Vancouver political pundits puzzled by small business question; evolving theory about science, innovation, and business in Canada

They gave me ‘Bambi eyes’ in response to my question about Vancouver city council’s performance vis a vis supporting small business. It happened on Saturday, Nov. 14, 2009, when I attended Michael Geller’s “That Was the Year That Was”  1st anniversary review of Vancouver’s city council performance since its election. (I will link this to my evolving theory about science, innovation, and business but first I have to tell the story.)

It was a very interesting and very civil discussion. I was particularly thankful for the civility since I have been to political meetings where people rant and scream at each other. It was also very much an insider’s meeting. Most people knew each other and the majority were from the NPA. As you’d expect with people who know each other a nicety or two was forgotten. The first speaker did not identify himself and he introduced the 1st panel’s moderator so quickly that I missed the name although I did remark that the moderator is an architect.

The first panel offered a good review of the projects and problems that have been addressed since the election and panel members (Michael Geller, Gordon Price, and Jim Green) provided contrasting insights into various situations. The presentation could have done with a little editing.  Too long and a bit repetitive.

The second panel was on Vancouver’s economic development and the green economy. The moderator was Peter Ladner and panel members were Gordon Price (again), John Tylee, and James Fletcher. I was a bit disappointed in this one. Fletcher’s comments were on the academic side and at times vague; Price was cogent although he didn’t have any big revelations; and Tylee was focused on attracting big business (technology industries, I think) and developing ‘sticky’ relationships. (sigh) Do the marketing types really want to reference Madonna and/or poor sanitation practices? Or are they more scientifically minded and going for a reference to particle physics? It’s beside the point anyway. Large businesses care about their bottom line and when times get tough they cut employee numbers and/or facilities regardless of ‘sticky’ relationships. Since many of the technology businesses in Vancouver have headquarters in the US where the newly elected Democratic administration has committed to a ‘Made in the USA’ policy/protectionism, you can assume that they will cut in Canada first and more deeply.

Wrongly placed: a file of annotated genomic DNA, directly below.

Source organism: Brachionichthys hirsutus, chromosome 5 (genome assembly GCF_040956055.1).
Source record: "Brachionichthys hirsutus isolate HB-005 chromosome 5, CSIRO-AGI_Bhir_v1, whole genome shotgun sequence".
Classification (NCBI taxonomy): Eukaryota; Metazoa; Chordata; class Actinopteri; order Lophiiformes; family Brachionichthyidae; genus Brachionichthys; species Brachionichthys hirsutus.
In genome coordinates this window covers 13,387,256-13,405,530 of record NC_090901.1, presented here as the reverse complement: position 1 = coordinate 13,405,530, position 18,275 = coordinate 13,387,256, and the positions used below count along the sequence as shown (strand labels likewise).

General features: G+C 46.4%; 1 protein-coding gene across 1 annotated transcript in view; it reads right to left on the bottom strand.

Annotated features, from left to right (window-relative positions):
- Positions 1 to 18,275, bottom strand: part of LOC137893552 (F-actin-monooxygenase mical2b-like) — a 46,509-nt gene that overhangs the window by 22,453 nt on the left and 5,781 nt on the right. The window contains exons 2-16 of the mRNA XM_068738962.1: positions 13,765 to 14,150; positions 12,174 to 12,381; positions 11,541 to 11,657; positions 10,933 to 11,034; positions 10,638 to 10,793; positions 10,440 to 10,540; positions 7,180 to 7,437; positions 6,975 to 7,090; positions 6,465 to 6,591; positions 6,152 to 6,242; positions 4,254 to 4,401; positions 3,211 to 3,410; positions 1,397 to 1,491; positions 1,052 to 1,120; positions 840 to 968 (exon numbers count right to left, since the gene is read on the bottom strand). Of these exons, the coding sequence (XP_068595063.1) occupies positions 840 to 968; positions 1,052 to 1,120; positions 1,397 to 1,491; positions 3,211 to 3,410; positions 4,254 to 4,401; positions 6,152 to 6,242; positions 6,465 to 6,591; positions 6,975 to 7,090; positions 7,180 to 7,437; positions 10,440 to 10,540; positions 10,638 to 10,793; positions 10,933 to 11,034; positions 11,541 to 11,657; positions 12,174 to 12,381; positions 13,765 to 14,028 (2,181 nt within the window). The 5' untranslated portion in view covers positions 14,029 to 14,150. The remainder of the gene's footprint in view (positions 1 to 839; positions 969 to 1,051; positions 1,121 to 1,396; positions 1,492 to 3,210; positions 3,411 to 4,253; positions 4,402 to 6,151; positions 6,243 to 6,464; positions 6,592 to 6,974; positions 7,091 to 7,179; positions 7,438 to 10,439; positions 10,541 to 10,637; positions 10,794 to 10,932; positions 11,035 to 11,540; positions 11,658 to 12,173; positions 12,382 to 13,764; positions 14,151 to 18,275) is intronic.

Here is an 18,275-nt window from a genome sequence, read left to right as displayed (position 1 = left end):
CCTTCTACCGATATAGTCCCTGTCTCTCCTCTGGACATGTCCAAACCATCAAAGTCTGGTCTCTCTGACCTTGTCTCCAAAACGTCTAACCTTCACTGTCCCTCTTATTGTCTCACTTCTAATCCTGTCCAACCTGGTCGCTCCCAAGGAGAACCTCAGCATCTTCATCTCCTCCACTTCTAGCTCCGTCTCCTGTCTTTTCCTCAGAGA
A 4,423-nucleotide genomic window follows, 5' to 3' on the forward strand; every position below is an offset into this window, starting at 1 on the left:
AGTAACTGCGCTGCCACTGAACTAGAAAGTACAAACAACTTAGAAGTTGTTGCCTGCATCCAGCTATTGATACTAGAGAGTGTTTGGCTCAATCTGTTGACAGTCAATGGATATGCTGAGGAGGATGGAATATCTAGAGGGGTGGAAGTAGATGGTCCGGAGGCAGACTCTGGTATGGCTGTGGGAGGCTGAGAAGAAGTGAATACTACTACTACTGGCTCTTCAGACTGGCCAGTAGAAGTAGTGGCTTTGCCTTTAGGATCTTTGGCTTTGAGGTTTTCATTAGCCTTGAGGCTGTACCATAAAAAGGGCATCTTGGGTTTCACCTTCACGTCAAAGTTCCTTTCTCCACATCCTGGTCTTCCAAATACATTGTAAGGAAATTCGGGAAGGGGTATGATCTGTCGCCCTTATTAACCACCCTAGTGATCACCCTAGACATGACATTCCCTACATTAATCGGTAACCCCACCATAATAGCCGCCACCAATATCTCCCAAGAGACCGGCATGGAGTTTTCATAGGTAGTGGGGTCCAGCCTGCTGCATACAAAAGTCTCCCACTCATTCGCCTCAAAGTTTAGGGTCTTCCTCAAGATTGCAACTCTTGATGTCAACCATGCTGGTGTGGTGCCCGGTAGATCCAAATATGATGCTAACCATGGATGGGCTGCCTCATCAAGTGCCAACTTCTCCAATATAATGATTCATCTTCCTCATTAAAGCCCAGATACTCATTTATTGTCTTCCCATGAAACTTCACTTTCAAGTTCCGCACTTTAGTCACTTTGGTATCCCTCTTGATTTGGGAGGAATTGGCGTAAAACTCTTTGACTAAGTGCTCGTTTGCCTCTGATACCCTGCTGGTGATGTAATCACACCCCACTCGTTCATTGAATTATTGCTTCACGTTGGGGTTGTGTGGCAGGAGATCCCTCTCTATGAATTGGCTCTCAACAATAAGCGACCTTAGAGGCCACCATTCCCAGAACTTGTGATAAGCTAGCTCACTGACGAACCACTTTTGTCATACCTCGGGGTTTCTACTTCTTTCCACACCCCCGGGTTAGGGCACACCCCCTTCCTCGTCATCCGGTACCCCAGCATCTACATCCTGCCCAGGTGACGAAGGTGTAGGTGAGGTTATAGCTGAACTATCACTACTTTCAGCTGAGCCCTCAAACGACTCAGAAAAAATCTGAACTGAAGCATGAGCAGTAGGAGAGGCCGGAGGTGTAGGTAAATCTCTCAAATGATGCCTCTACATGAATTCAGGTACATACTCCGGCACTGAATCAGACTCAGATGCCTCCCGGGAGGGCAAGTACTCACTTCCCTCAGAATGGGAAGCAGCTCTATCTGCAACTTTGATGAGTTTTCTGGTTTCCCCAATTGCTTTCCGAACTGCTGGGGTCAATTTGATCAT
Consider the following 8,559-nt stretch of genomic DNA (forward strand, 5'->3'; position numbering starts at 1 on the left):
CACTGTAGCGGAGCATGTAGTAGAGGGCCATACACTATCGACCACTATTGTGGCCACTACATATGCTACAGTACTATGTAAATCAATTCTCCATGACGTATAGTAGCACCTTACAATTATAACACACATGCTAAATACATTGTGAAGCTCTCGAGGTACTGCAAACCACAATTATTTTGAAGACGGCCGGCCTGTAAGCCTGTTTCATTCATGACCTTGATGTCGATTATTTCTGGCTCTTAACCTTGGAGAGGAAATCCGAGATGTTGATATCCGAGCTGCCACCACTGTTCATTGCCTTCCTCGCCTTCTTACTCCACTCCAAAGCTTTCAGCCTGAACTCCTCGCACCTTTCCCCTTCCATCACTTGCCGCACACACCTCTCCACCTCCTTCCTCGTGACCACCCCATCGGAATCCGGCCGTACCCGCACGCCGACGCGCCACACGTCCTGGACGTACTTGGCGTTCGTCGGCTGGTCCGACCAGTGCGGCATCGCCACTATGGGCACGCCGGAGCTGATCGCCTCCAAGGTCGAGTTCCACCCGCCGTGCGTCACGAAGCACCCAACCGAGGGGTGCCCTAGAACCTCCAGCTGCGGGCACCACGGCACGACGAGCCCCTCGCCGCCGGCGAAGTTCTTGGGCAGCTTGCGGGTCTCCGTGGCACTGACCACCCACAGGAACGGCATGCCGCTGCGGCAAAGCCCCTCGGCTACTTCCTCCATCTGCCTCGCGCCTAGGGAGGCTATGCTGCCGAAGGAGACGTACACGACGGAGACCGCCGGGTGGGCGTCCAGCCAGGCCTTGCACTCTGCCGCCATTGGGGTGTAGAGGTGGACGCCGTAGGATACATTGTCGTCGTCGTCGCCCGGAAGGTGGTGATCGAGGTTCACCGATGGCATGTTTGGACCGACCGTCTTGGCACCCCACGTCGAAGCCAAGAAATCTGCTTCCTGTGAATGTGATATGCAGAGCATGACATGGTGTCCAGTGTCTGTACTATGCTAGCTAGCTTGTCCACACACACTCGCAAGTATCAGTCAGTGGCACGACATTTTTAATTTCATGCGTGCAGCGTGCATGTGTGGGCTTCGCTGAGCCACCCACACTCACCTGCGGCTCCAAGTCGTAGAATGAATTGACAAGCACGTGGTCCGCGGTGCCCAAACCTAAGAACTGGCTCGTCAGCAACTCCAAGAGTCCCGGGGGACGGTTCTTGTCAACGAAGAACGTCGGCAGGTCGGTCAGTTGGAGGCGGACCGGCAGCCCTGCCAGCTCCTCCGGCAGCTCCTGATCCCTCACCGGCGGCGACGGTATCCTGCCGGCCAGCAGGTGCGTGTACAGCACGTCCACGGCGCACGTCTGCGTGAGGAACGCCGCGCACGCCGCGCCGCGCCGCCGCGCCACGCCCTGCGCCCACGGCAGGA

(For some insight into the new US protectionism check this story about the City of Sacramento digging up newly laid pipe that had Made in Canada stamped on it. The irony: the pipes were made of materials imported from Texas. Go here for more.)

There wasn’t much about the green economy and virtually no detail  was offered.

The third panel featured media pundits Miro Cernetig, Jonathan Ross, Monte Paulsen, and Mike Klassen as panelists and Frances Bula as the moderator. This was the panel that responded with ‘Bambi eyes’ when I asked a perfectly simple question which I have to paraphrase as I don’t recall the exact wording. “What is your take on city council’s support for small business?” In my preamble I referenced the previous panel’s focus on big business and noted that small business owners contribute hugely to neighbourhoods and their character.  Klassen was the only person who attempted a response or even seemed to grasp the nature of the question. While he didn’t have anything substantive, he did note some of the problems that come with a strong focus on hosting big business facilities (i.e. branch plants) mentioning Kodak. If y0u want more proof that there is no such thing as a ‘sticky’ relationship with larger enterprises, check out this blog entry from someone working at Kodak’s facility in Burnaby (before its purchase this was the local business,  Creo Products).